As a result of these issues, Hunnam doesn’t have much to do. He gets to mean-mug his way through some CGI-heavy fight scenes, and he handles the medieval version of Ritchie’s trademark patter with aplomb, but he never really interacts with any other characters. If Hunnam manages to rise above the material in any way, it’s in his rangy physicality, which resembles a boxer’s more than the linebacker-size of American tastes, and his wit, which is on display even underneath the heavy blockbuster-with-a-capital-B trappings.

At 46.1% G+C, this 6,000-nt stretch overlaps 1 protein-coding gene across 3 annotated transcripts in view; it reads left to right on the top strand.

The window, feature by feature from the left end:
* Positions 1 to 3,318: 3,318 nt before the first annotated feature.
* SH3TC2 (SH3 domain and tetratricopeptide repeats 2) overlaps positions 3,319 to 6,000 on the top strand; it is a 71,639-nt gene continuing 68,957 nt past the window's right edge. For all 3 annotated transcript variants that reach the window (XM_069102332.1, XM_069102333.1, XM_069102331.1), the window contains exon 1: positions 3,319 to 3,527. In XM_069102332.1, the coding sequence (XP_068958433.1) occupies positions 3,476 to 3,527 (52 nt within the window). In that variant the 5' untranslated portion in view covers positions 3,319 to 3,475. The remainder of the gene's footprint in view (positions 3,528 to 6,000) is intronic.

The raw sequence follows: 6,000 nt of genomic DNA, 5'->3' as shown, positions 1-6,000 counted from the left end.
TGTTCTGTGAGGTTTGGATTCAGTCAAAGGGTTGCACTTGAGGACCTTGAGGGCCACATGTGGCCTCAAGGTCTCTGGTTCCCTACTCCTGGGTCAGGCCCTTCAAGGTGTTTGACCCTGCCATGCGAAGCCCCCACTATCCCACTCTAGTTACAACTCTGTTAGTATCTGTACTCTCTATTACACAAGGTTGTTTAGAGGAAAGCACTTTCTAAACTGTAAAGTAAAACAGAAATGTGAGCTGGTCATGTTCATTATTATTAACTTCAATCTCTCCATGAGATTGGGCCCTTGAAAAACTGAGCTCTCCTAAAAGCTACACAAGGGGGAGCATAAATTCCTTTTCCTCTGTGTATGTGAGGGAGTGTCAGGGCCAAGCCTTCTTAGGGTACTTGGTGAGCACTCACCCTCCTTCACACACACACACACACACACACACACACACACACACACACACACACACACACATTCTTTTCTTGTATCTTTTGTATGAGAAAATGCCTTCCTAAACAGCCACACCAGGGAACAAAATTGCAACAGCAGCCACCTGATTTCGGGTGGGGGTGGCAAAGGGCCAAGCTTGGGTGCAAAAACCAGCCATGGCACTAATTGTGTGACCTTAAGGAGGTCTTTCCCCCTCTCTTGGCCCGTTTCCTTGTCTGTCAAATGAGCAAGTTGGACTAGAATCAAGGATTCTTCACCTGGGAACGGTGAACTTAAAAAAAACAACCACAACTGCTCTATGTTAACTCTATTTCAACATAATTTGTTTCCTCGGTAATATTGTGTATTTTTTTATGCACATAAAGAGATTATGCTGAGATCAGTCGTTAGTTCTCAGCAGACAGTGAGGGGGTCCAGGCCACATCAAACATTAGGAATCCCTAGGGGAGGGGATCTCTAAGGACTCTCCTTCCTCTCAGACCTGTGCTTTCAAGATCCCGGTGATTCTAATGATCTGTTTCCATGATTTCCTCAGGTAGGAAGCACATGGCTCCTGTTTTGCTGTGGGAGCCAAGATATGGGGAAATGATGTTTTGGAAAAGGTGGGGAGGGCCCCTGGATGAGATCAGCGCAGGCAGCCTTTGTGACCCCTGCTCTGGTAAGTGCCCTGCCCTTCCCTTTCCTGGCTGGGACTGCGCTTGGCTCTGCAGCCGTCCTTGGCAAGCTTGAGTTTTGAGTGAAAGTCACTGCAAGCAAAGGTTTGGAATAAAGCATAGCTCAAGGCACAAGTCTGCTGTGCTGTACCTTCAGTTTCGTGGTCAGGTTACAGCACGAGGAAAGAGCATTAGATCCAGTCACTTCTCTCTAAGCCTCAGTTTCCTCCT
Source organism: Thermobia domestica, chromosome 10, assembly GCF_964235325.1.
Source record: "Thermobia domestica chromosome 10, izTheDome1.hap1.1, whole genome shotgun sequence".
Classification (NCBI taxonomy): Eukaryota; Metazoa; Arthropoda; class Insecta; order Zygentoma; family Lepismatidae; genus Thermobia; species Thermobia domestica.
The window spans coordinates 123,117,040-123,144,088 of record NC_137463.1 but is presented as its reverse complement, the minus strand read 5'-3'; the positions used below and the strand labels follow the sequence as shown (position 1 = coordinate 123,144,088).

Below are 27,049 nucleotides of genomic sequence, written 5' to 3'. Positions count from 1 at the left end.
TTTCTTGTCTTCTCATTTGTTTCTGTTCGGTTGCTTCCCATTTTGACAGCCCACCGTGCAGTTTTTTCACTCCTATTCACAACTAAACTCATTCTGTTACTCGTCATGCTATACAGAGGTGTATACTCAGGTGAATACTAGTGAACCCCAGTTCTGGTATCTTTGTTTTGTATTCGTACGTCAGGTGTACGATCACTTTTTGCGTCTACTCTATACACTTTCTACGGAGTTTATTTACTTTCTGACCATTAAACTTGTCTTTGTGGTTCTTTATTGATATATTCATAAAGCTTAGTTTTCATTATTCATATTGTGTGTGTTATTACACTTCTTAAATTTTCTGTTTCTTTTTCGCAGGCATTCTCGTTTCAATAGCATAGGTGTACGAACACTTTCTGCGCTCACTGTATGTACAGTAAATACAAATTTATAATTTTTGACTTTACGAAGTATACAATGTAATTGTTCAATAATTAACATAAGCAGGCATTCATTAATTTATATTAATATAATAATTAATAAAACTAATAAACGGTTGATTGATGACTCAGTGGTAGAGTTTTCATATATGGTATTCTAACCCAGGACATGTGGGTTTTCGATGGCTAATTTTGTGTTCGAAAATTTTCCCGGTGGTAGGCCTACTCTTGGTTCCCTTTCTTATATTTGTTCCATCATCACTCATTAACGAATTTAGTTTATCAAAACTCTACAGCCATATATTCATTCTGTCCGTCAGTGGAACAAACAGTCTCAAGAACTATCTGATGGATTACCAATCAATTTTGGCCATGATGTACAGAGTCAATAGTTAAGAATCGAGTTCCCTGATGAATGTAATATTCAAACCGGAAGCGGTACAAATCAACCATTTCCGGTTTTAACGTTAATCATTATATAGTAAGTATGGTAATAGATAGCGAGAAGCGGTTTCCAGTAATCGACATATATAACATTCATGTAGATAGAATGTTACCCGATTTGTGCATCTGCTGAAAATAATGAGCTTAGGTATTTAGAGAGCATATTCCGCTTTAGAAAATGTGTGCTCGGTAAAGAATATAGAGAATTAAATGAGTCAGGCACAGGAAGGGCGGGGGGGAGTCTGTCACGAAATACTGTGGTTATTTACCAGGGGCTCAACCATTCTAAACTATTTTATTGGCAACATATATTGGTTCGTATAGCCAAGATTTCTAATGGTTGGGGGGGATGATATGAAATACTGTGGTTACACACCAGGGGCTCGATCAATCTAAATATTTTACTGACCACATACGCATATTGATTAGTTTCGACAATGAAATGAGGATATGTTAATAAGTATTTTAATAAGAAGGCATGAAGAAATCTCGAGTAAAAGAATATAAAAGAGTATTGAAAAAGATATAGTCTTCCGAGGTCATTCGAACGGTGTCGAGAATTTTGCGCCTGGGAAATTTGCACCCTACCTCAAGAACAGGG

All of this is to say that Hunnam doesn’t deserve the blame for King Arthur’s almost certain bombing, which, considering its $175 million price tag, was likely even before it started tracking for a $25 million opening. (For comparison, even The Legend of Tarzan managed $38.5 million last year.) I can’t think of an already-minted A-lister who would’ve fared better in the role; just last year, Michael Fassbender in Assassin’s Creed and Chris Pratt and Denzel Washington in The Magnificent Seven proved there are some movies even a star’s charm can’t save. For Hunnam to attain the kind of career those men enjoy, he’ll need to find a role that expands his appeal to women, a demographic that, even in the best case scenario for King Arthur, he still won’t have quite reached. Had it turned out better, Crimson Peak might’ve helped with that; his co-star in that film, Tom Hiddleston, is an interesting example of an actor whose path Hunnam could emulate if he found the right Loki-style part. And who knows what would have happened to Hunnam’s career had he stayed in the part of Christian Grey in 50 Shades instead of handing it over to Jamie Dornan.